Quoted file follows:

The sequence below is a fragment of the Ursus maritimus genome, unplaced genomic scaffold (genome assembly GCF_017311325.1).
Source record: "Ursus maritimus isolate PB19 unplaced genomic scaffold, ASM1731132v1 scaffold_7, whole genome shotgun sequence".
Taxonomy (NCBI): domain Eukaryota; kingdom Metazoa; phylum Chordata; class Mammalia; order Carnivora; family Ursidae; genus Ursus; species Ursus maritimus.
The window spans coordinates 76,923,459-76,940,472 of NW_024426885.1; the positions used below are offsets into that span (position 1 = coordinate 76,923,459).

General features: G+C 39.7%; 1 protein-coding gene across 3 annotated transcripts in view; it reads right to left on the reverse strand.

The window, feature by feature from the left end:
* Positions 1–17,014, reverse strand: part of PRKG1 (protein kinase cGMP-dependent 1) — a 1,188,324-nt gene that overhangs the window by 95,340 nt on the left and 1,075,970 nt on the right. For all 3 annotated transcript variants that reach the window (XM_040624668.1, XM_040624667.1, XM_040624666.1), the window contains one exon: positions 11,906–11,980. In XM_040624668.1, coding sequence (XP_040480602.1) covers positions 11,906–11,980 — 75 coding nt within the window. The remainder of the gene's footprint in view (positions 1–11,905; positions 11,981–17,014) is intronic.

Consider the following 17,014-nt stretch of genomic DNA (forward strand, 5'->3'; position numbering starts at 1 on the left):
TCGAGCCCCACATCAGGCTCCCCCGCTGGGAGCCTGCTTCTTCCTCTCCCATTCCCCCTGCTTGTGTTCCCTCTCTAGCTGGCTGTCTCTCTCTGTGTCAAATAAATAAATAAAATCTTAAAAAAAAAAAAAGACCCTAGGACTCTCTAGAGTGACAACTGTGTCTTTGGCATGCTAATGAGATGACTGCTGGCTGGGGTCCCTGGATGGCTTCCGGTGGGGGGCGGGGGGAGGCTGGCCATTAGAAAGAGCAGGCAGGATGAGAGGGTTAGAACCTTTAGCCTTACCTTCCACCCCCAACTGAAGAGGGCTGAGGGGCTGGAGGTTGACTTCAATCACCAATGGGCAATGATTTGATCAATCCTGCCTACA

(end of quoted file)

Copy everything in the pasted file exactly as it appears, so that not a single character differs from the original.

The sequence below is a fragment of the Ursus maritimus genome, unplaced genomic scaffold (genome assembly GCF_017311325.1).
Source record: "Ursus maritimus isolate PB19 unplaced genomic scaffold, ASM1731132v1 scaffold_7, whole genome shotgun sequence".
Taxonomy (NCBI): domain Eukaryota; kingdom Metazoa; phylum Chordata; class Mammalia; order Carnivora; family Ursidae; genus Ursus; species Ursus maritimus.
The window spans coordinates 76,923,459-76,940,472 of NW_024426885.1; the positions used below are offsets into that span (position 1 = coordinate 76,923,459).

General features: G+C 39.7%; 1 protein-coding gene across 3 annotated transcripts in view; it reads right to left on the reverse strand.

The window, feature by feature from the left end:
* Positions 1–17,014, reverse strand: part of PRKG1 (protein kinase cGMP-dependent 1) — a 1,188,324-nt gene that overhangs the window by 95,340 nt on the left and 1,075,970 nt on the right. For all 3 annotated transcript variants that reach the window (XM_040624668.1, XM_040624667.1, XM_040624666.1), the window contains one exon: positions 11,906–11,980. In XM_040624668.1, coding sequence (XP_040480602.1) covers positions 11,906–11,980 — 75 coding nt within the window. The remainder of the gene's footprint in view (positions 1–11,905; positions 11,981–17,014) is intronic.

Consider the following 17,014-nt stretch of genomic DNA (forward strand, 5'->3'; position numbering starts at 1 on the left):
TCGAGCCCCACATCAGGCTCCCCCGCTGGGAGCCTGCTTCTTCCTCTCCCATTCCCCCTGCTTGTGTTCCCTCTCTAGCTGGCTGTCTCTCTCTGTGTCAAATAAATAAATAAAATCTTAAAAAAAAAAAAAGACCCTAGGACTCTCTAGAGTGACAACTGTGTCTTTGGCATGCTAATGAGATGACTGCTGGCTGGGGTCCCTGGATGGCTTCCGGTGGGGGGCGGGGGGAGGCTGGCCATTAGAAAGAGCAGGCAGGATGAGAGGGTTAGAACCTTTAGCCTTACCTTCCACCCCCAACTGAAGAGGGCTGAGGGGCTGGAGGTTGACTTCAATCACCAATGGGCAATGATTTGATCAATCCTGCCTACA